Message from the Director

We are in week #7 of Nepal’s lockdown in response to the COVID-19 Pandemic. We have been working from home, isolated within the walls of our rooms but very well connected through the devices that have increasingly become essential in our lives. 

Despite the difficulties, we approached the lockdown with positive energy – recognizing that it is the most sensible approach to curb the complications associated with COVID -19. We were proactive and planned as a team to invest the time in finishing pending projects, and brainstormed ideas to stay engaged, active, and motivated. We designed an online course, planned Instagram take-overs and discussions with other similar organizations and shared our perspectives on working from home. We have adapted, tested, simplified, redesigned, discussed, and innovated the way we approach the teaching of our courses through online platforms. 

In that process, we piloted and taught 6 online courses on adaptive leadership and administered the course to the Daayitwa Public Administration Fellows in Province 2 and Province 5. We have trained participants not only on concepts of leadership but also on accessing and using technology effectively for learning. This included individuals such as the mom who aspires to contribute to her rural municipality in Palpa and the young student who ventures away from home to pursue her education at a very young age and carries her parents dreams about her finding a secure job in the government. 

We certainly kept busy and productive. 

But we also know that our energies are depleting because the screens have a way of enervating energy out of us in ways that we did not think of before. Zoom hangouts and one way discussions on social media are no longer enticing. For the generation that is so connected via our phones and laptops, the last thing we want now is to look at their screens. 

Administering courses online, while effective to a certain degree is losing its appeal. What this tells us is that no amount of innovation and technology will ever replace the face to face human connection that we form during our courses, conversations and interactions – where every tick in the body, every nervous glance, every head nod and movement communicates how individuals process the information taught in the classroom. It is through these body language we are able to gauge better how to create effective interventions to stimulate real life situations and effectively understand leadership challenges and begin to discover the agency within to shift perspectives. And, most importantly, we are realizing that what we need as humans – inherently social beings – is the personal connection that we experience when we spend time in the company of another human.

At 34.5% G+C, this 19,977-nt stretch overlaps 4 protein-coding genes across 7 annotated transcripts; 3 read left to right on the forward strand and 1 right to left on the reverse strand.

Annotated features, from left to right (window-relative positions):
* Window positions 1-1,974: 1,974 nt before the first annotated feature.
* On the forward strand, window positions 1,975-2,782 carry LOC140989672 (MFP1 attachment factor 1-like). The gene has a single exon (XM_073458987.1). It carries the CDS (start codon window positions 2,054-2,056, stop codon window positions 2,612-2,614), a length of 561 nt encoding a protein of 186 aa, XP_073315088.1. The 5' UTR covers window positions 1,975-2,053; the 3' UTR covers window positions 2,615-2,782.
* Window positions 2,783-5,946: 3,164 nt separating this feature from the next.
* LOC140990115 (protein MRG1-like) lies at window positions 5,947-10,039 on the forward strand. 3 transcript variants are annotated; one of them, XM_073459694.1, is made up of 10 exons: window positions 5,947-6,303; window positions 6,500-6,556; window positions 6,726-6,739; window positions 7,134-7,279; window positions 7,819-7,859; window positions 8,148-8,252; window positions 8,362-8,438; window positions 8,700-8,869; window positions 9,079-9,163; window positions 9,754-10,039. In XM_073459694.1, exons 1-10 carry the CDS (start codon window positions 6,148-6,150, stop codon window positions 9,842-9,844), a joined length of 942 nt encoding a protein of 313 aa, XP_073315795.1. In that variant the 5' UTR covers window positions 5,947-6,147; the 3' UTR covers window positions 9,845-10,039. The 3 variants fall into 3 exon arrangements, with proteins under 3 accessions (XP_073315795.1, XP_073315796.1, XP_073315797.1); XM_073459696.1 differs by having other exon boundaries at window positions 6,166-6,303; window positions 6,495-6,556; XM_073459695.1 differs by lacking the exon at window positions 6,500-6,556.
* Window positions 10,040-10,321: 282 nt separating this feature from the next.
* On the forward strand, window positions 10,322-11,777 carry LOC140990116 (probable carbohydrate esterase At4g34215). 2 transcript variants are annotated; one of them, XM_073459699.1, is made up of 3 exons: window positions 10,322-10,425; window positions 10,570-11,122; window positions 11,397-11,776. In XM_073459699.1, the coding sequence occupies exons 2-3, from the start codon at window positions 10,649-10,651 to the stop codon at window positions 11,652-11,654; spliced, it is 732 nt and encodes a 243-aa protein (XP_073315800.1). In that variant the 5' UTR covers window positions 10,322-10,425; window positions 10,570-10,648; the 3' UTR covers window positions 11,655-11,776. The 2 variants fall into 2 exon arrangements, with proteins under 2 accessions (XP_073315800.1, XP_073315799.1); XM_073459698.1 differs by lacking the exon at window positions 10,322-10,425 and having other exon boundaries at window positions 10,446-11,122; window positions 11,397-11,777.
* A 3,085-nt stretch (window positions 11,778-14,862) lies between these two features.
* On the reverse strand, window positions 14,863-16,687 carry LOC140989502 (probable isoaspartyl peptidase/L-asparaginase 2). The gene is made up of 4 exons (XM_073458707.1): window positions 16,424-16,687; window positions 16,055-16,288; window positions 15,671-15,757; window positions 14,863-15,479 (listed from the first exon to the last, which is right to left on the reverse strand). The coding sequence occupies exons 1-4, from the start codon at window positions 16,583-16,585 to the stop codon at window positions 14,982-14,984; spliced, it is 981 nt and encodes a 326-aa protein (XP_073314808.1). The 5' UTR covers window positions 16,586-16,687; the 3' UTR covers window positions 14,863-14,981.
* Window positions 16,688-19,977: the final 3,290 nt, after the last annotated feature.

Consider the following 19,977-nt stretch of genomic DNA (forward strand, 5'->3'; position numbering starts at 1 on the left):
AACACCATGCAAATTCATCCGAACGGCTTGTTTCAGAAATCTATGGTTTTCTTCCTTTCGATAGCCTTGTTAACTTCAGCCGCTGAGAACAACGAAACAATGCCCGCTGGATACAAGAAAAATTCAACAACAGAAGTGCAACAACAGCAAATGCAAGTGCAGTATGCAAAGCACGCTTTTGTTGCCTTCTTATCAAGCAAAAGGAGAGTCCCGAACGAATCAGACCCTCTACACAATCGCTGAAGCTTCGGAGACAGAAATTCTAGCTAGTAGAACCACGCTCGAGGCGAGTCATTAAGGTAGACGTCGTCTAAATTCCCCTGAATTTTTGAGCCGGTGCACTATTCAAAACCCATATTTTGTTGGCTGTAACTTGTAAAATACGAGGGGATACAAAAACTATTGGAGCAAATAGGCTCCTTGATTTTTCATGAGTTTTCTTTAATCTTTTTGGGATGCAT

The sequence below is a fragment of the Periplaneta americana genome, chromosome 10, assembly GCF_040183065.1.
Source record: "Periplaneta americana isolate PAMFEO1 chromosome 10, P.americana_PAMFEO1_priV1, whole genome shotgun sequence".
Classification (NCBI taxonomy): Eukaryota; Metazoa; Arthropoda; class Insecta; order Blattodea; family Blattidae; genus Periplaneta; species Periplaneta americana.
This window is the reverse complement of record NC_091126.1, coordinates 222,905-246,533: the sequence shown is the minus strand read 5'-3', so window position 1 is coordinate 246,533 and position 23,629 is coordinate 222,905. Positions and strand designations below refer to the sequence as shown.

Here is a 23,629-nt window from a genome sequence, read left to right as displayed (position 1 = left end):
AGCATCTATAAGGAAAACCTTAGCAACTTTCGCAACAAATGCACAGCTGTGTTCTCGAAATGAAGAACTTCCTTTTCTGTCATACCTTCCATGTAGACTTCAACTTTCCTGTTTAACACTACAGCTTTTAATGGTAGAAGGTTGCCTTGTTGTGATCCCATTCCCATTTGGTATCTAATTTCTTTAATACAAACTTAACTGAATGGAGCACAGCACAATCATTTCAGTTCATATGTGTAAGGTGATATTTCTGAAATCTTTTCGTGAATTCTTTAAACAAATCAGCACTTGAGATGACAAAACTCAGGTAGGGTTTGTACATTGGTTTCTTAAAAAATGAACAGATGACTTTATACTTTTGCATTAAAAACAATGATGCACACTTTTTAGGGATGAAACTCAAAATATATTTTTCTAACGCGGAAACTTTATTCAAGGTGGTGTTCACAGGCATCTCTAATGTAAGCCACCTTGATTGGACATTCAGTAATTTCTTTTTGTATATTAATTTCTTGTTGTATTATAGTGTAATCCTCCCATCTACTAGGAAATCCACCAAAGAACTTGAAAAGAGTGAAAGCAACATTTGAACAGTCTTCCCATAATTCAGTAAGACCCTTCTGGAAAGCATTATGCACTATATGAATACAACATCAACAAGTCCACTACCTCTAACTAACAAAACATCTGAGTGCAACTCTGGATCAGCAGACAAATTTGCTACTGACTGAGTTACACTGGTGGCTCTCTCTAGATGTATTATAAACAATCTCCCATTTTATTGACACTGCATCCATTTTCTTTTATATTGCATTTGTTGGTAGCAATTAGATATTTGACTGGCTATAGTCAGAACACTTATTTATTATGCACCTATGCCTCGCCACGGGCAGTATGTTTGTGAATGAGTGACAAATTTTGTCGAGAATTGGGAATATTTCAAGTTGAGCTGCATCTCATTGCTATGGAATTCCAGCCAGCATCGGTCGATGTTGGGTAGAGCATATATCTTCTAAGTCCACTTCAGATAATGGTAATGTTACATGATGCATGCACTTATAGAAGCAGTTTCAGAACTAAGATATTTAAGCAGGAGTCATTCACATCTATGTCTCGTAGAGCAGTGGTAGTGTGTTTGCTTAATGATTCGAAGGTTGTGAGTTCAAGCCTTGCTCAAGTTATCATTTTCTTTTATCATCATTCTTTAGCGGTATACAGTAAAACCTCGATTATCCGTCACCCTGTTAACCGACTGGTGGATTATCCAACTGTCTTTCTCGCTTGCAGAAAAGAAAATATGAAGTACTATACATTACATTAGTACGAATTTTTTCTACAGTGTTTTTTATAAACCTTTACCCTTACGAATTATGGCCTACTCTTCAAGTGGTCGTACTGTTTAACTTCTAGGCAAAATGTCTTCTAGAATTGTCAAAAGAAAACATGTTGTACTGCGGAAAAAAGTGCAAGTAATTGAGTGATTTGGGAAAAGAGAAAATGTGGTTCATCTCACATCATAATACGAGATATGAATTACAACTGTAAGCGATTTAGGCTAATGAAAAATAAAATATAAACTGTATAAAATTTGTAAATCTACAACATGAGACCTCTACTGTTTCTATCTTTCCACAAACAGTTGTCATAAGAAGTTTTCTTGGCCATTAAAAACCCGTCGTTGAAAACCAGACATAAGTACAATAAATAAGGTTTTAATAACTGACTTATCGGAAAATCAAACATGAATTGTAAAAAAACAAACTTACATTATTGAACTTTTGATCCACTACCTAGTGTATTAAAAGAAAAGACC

These are uncertain times. Certainly there are matters related to the economy that are essential for governments, businesses, and employers to prioritize but what becomes even more crucial is to focus on the social and emotional well being of the teams and people around. Because at the end of the day what sets one apart as a leader is how well you treat your people irrespective of the position and the title that you hold. We will revisit the pandemic as a time that changed the discourse on what normal means, but I hope that we also look back to this as the time when we began to reprioritize what is most essential to living a good life – being a good person. 

For now, we do what we can to stay connected, motivated, and most importantly grateful. Enjoy the video below to look at how the team members at NLA are using this time and staying connected with the team, their families, and most importantly themselves. 

Stay safe!

Diva 

 

 

What have we been up to in 2020?

Launched the Impact Stories: Alumni Feature Series